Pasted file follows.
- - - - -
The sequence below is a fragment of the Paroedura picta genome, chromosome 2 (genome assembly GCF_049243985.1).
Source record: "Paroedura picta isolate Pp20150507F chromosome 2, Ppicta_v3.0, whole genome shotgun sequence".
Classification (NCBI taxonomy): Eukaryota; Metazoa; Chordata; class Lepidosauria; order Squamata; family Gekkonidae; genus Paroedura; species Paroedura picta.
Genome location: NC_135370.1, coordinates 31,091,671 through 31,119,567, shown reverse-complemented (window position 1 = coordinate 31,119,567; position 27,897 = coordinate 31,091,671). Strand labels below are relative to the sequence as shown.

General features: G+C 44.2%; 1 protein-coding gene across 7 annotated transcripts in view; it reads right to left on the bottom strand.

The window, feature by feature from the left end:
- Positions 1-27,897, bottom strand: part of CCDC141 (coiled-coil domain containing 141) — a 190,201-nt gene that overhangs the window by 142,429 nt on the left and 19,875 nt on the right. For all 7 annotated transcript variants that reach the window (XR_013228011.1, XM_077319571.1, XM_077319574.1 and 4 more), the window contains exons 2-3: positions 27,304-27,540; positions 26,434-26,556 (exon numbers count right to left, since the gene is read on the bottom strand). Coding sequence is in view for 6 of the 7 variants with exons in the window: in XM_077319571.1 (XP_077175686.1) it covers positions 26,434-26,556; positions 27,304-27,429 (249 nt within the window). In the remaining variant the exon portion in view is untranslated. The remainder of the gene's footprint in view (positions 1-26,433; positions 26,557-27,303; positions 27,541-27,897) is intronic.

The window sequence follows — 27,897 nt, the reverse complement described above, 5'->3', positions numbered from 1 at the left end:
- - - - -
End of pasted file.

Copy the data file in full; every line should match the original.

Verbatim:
The sequence below is a fragment of the Paroedura picta genome, chromosome 2 (genome assembly GCF_049243985.1).
Source record: "Paroedura picta isolate Pp20150507F chromosome 2, Ppicta_v3.0, whole genome shotgun sequence".
Classification (NCBI taxonomy): Eukaryota; Metazoa; Chordata; class Lepidosauria; order Squamata; family Gekkonidae; genus Paroedura; species Paroedura picta.
Genome location: NC_135370.1, coordinates 31,091,671 through 31,119,567, shown reverse-complemented (window position 1 = coordinate 31,119,567; position 27,897 = coordinate 31,091,671). Strand labels below are relative to the sequence as shown.

General features: G+C 44.2%; 1 protein-coding gene across 7 annotated transcripts in view; it reads right to left on the bottom strand.

The window, feature by feature from the left end:
- Positions 1-27,897, bottom strand: part of CCDC141 (coiled-coil domain containing 141) — a 190,201-nt gene that overhangs the window by 142,429 nt on the left and 19,875 nt on the right. For all 7 annotated transcript variants that reach the window (XR_013228011.1, XM_077319571.1, XM_077319574.1 and 4 more), the window contains exons 2-3: positions 27,304-27,540; positions 26,434-26,556 (exon numbers count right to left, since the gene is read on the bottom strand). Coding sequence is in view for 6 of the 7 variants with exons in the window: in XM_077319571.1 (XP_077175686.1) it covers positions 26,434-26,556; positions 27,304-27,429 (249 nt within the window). In the remaining variant the exon portion in view is untranslated. The remainder of the gene's footprint in view (positions 1-26,433; positions 26,557-27,303; positions 27,541-27,897) is intronic.

The window sequence follows — 27,897 nt, the reverse complement described above, 5'->3', positions numbered from 1 at the left end: